Red Thread’s Boston waterfront headquarters features an open floor plan that has Microsoft Surface Hubs in several spots and few spaces that are set aside for particular employees, with the focus being on flexible working and collaboration.

Red Thread was among the Microsoft Surface Hub launch partners when the interactive device was first announced in 2014.

“The problems people face at work today are much more complex than they used to be,” says Sara Armbruster, VP of strategy, research and new business innovation at Steelcase. “They require a new creative way of thinking and a very different work process. We believe that everyone has the capacity for creative thinking and people are happier doing creative, productive work. Together, Microsoft and Steelcase will help organizations thoughtfully integrate place and technology to encourage creative behaviors at work.”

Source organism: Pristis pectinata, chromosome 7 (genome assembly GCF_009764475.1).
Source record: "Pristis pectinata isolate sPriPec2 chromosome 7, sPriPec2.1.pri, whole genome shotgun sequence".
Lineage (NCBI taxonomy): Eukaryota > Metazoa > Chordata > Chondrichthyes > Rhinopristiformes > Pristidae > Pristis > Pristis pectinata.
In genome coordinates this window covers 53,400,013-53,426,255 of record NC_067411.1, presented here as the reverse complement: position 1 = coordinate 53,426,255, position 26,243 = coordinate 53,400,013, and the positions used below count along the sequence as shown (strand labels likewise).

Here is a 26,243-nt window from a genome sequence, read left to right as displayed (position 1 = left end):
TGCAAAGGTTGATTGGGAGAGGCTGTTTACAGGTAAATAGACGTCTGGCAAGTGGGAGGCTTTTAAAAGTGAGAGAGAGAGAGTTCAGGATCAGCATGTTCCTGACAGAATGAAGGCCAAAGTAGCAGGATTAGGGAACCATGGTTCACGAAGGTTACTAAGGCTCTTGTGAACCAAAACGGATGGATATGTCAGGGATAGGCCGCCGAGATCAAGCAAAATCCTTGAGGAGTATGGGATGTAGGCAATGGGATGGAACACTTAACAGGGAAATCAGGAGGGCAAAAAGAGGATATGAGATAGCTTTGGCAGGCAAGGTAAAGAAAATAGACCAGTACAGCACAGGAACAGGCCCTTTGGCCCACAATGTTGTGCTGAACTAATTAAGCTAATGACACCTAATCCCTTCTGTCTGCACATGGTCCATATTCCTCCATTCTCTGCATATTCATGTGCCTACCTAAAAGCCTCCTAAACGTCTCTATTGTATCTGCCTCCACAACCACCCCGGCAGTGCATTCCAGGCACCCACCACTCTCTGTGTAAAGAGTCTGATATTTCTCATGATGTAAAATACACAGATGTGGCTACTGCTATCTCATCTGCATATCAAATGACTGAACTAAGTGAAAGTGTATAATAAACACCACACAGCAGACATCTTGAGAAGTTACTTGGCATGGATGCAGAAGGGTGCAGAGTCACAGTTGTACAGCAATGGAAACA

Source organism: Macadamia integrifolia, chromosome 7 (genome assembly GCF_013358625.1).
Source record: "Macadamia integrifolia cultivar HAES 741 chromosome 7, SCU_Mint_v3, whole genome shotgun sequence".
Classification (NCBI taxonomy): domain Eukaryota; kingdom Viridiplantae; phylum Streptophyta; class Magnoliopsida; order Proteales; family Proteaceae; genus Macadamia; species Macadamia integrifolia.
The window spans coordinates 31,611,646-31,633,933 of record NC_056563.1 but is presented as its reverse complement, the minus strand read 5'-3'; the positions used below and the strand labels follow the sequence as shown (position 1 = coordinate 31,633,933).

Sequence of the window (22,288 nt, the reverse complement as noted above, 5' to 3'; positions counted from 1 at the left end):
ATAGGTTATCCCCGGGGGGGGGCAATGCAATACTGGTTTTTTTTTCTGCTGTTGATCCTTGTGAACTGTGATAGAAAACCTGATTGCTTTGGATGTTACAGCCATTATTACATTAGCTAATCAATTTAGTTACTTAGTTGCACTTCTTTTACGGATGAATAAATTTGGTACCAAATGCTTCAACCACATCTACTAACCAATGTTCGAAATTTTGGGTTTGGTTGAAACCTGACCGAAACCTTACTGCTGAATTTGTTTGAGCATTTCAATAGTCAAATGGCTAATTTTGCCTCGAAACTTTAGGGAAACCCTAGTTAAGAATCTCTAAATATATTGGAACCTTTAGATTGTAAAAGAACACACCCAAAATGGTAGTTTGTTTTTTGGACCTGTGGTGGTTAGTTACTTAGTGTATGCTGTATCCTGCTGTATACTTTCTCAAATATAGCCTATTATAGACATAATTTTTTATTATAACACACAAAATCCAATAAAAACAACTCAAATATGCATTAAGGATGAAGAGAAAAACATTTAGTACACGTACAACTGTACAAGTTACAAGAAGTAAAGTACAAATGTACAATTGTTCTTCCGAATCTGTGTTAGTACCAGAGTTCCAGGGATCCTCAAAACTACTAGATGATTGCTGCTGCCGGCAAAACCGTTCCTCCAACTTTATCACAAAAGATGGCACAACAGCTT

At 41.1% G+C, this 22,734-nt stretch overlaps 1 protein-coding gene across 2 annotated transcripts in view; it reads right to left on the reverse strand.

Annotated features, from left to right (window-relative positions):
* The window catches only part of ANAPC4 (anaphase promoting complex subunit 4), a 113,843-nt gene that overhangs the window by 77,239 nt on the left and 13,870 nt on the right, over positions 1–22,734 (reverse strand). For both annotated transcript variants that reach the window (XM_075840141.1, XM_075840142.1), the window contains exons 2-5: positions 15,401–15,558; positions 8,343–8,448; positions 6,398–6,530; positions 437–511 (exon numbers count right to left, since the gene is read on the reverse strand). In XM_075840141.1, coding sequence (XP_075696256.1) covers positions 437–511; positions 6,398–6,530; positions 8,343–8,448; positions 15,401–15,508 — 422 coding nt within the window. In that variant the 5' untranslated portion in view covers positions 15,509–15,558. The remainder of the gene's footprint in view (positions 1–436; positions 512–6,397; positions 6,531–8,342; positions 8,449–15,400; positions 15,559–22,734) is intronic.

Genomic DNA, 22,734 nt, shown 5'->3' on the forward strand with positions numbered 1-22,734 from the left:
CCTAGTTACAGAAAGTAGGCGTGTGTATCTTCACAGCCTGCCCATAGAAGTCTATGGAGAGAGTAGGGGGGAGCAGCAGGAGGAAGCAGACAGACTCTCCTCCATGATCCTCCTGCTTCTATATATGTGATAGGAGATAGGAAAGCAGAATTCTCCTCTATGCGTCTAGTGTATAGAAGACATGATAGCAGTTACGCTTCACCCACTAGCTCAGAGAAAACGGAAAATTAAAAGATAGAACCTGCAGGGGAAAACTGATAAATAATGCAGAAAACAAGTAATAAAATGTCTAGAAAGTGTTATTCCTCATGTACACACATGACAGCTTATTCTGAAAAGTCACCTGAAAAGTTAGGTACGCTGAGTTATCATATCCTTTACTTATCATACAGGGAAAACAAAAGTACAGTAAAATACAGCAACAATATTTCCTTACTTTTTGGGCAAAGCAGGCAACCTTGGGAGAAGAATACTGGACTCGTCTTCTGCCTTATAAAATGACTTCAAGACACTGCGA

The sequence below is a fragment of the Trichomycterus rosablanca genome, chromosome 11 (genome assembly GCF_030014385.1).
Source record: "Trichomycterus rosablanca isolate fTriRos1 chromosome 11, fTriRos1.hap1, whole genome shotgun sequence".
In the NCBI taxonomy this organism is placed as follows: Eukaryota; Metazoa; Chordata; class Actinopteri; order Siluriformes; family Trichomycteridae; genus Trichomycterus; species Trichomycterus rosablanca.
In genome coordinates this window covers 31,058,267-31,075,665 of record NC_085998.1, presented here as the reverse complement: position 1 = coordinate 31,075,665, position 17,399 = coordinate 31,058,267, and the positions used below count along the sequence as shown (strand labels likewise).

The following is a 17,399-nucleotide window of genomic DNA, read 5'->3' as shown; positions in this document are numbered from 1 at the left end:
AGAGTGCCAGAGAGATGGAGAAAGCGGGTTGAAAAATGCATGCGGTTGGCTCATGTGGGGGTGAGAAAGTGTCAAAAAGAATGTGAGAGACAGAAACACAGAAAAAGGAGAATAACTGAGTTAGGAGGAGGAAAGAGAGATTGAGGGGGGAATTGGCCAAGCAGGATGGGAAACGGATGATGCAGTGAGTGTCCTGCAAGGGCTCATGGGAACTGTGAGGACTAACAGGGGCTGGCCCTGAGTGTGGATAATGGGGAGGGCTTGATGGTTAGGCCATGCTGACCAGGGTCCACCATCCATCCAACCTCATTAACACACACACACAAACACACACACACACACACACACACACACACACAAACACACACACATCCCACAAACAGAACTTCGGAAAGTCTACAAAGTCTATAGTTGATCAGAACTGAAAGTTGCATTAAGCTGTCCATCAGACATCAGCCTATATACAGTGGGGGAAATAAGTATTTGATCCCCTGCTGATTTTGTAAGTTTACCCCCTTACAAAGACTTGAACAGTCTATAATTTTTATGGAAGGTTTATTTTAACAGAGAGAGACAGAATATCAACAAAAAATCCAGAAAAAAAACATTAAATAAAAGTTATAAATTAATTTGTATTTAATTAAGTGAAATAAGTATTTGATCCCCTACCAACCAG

Fostering Creativity

Joint research conducted by Steelcase and Microsoft of 515 U.S. and Canadian companies with 100 or more employees reveals the pressure people feel about the shift toward more creative work.

About three-quarters of workers surveyed said their future success depends on the ability to be creative, and about the same percentage believe emerging technologies will change jobs, requiring more creative skills as routine work becomes automated.

About 25 percent of respondents feel they can be creative in the places they have available today for group work. Respondents ranked “having a place to work without disruption” as the second-highest factor that could improve creativity, just behind the need for “more time to think.”